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Rising From the Ashes: The Death and Rebirth of OnLive

By Kathy_McGraw08-03-2014

When Steve Perlman announced OnLive, a new videogame streaming service at the Game Developers Conference in 2009, he set the tech world on fire. Imagine the ability to play any game, at 720p, with 60 FPS, so long as you could connect to the Internet. At the time, it was revolutionary.

It still is.Although the initial beta testing was not without its troubles, the company had high hopes for success when it officially launched in June 2010. The streaming service cost users $14.95 per month, in addition to the game price.

During its first two years, OnLive launched product after product. In November 2010, the MicroConsole came out, which allowed users to play games on their televisions for a fraction of the cost of the latest consoles. In September 2011, it launched service in the UK by airlifting in the servers at great expense. In addition to all of this, OnLive launched mobile apps for Android users by December 2011.

OnLive was running a massive operation of more than 8000 servers, with a peak daily user number of 1800, although 1600 is probably closer to the mark. Its monthly operating costs were $5 million, and it simply did not have the user base to maintain itself, let alone make a profit. In August 2012, Perlman sold the company to investor, Gary Lauder, and OnLive entered into an Assignment of Benefits to Creditors, or ABC, a procedure under California Law that is similar to bankruptcy, but does not require an expensive Court hearing.

It seems that a lot of the blame for OnLive's failure may rest with Perlman himself. The Verge.com reports that Perlman's rivalry with David Perry, the CEO of Gaikai, another company offering a similar service, cost OnLive contracts with large publishers. According to The Verge sources, OnLive had a deal with EA to have some of its titles in its library at launch. When Gaikai announced that it also had a contract with EA, Perlman pulled all of EA's titles from OnLive's service. If Gaikai got the title first, Perlman wanted no part of it. Another game that OnLive could have had on launch was CD Projeckt's The Witcher 2, but since Gaikai had it also, Perlman nixed it.

Aside from Perlman's idiosyncrasies, another major problem OnLive had was that publishers were demanding close to retail price for their games. Understandably, gamers did not want to pay $60 for the same game twice, nor did they want to pay retail for a game they couldn't be sure they even owned.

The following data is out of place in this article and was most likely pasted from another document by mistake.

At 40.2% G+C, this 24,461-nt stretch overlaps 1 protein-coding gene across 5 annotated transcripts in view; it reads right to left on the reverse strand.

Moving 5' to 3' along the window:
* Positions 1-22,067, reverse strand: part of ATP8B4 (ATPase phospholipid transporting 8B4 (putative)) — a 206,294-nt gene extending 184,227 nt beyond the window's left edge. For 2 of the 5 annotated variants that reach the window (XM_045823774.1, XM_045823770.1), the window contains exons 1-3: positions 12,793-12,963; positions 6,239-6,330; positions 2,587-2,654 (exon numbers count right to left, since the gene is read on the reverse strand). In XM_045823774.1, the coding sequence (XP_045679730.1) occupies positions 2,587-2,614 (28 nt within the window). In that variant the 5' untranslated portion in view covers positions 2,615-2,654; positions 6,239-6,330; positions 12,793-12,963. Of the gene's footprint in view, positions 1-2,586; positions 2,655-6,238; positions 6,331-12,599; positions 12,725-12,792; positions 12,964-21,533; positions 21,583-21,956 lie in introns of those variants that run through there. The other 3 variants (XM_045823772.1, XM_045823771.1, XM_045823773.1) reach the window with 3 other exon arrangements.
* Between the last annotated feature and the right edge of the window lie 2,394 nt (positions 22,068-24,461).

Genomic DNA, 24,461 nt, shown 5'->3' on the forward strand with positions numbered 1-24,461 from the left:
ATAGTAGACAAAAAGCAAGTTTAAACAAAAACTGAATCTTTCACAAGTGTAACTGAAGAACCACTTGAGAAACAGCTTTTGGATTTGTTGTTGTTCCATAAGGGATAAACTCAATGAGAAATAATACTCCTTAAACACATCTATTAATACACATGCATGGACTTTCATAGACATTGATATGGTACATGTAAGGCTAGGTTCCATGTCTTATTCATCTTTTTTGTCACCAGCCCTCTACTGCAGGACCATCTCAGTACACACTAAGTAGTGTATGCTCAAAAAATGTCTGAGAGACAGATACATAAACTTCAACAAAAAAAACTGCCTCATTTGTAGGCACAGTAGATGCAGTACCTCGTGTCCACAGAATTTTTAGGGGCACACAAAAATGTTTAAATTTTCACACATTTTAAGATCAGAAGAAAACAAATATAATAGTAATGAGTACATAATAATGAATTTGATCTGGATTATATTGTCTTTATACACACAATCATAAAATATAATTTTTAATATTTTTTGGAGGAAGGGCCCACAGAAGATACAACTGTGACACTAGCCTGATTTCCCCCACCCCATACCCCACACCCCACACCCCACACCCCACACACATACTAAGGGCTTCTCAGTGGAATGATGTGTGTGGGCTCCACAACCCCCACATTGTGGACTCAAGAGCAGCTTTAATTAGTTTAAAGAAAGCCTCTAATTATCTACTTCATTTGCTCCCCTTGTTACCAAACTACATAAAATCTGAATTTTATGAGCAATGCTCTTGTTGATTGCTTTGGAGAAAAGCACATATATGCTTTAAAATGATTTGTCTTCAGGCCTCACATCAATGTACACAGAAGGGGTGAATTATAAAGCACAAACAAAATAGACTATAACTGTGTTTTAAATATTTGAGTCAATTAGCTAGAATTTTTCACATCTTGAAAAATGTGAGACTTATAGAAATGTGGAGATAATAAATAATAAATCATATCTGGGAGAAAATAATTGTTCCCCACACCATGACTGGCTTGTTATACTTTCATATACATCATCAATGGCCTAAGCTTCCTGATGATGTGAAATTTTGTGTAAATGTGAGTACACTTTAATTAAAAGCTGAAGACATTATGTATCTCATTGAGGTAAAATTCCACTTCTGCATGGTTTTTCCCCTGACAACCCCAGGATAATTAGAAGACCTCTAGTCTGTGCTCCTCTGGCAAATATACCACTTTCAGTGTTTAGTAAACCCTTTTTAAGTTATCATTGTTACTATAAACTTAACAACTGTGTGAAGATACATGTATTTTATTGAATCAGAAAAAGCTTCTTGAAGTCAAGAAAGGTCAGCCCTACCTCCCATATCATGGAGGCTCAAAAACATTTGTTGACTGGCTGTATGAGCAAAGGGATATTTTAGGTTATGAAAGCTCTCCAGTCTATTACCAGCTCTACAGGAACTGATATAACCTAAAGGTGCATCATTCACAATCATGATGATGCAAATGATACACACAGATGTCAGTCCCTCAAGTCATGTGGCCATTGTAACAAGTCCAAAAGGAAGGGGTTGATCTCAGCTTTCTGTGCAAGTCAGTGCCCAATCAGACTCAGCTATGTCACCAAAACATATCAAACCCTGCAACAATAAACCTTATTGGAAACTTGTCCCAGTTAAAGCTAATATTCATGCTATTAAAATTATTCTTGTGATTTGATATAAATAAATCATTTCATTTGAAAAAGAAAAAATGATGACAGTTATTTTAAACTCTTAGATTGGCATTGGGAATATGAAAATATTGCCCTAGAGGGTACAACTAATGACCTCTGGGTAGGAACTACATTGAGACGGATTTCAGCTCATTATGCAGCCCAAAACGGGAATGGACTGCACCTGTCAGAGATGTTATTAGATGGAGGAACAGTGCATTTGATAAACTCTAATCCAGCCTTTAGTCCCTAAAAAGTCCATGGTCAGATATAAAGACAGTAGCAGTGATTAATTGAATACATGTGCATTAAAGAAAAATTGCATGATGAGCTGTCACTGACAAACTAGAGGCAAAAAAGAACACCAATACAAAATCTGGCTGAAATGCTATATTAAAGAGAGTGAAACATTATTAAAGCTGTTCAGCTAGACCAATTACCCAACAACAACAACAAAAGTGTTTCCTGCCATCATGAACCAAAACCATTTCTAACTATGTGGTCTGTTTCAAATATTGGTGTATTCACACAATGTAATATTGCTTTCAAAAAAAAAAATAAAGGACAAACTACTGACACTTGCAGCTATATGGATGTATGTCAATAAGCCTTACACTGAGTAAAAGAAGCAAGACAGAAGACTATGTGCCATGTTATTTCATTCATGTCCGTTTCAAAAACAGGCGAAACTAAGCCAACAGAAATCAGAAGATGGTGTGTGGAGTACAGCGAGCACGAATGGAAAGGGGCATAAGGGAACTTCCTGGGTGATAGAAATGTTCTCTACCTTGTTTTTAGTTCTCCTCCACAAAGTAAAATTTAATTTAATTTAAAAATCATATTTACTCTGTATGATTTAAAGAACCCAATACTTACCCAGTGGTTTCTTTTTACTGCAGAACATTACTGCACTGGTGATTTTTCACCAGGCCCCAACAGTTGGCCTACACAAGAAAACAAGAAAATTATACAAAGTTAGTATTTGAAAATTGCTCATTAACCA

Lauder saw the potential in his new company, but he knew that it needed a new business model if he wanted a return on his investment. On March 5, 2014, he announced OnLive's new direction with a new CEO, former IGN head, Mark Jung, and two new services, Cloudlift and OnLive Go.

Through a partnership with Steam, Cloudlift lets users access games from their Steam library on any device, and anywhere that there is an Internet connection. As of this writing, there are only about 20 titles available, including Batman: Arkham City and Saints Row IV. OnLive continues to pursue contracts with other publishers to bring more games on-board. Since it syncs with the user's Steam library, there is no need to buy games through OnLive itself. The streaming service costs $14.99 per month.

OnLive Go is a service that lets you play MMORPGs anywhere, and also allows you to play a cloud version while the game downloads in the background. Though right now, the only game available is Second Life. OnLive's original Netflix-like service is still working, and lets you play the older titles in its catalog for $9.99 a month.

Although it appears that it has rebooted itself, OnLive still isn't without problems. Currently, it works best on Internet connections of 2mbps or more. While it will work well over most home networks, it won't work as well on devices operating on the 4G network, such as mobile phones and tablets. Also, the current selection of games is still quite limited.


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You know, I actually kinda' hope they make it work this time. The idea itself, if it has the chance to get its feet (Steam will definitely help with that) has a hell of a lot of potential. Even if it's mostly used by people who buy the odd month here and there, when they're on holiday or don't have their own rig for some other reason. I can most definitely see the advantages of playing anywhere, on anything